Permeation of chemical solutes through skin can create major health issues. Using the membrane-coated fiber (MCF) as a solid phase membrane extraction (SPME) approach to simulate skin permeation, we obtained partition coefficients for 37 solutes under 90 treatment combinations that could broadly represent formulations that could be associated with occupational skin exposure. These formulations were designed to mimic fluids in the metalworking process, and they are defined in this manuscript using: one of mineral oil, polyethylene glycol-200, soluble oil, synthetic oil, or semi-synthetic oil; at a concentration of 0.05 or 0.5 or 5 percent; with solute concentration of 0.01, 0.05, 0.1, 0.5, 1, or 5 ppm. A single linear free-energy relationship (LFER) model was shown to be inadequate, but extensions that account for experimental conditions provide important improvements in estimating solute partitioning from selected formulations into the MCF. The benefit of the Expanded Nested-Solute-Concentration LFER model over the Expanded Crossed-Factors LFER model is only revealed through a careful leave-one-solute-out cross-validation that properly addresses the existence of replicates to avoid an overly optimistic view of predictive power. Finally, the partition theory that accompanies the MCF approach is thoroughly tested and found to not be supported under complex experimental settings that mimic occupational exposure in the metalworking industry.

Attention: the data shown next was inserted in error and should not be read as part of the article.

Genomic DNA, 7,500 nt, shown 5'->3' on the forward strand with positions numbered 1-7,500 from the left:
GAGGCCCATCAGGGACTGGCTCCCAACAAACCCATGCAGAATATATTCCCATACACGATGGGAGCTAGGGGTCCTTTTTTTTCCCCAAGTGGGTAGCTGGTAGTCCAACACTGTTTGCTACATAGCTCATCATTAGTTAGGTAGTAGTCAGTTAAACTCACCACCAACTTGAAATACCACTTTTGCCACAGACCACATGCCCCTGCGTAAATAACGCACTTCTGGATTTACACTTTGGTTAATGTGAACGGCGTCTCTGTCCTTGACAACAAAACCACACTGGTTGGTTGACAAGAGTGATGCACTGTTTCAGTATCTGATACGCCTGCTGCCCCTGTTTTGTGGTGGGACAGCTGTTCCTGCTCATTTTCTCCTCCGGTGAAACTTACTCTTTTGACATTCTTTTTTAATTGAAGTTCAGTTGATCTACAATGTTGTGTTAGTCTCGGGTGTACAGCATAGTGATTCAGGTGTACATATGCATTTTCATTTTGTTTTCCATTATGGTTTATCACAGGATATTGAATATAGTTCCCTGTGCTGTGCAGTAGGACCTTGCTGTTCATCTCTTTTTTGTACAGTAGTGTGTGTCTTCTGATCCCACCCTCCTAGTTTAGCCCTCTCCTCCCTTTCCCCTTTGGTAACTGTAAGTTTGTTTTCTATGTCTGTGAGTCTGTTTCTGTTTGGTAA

This is an open access article distributed under the Creative Commons Attribution License
which permits unrestricted use, distribution, and reproduction in any medium, provided the original work is properly cited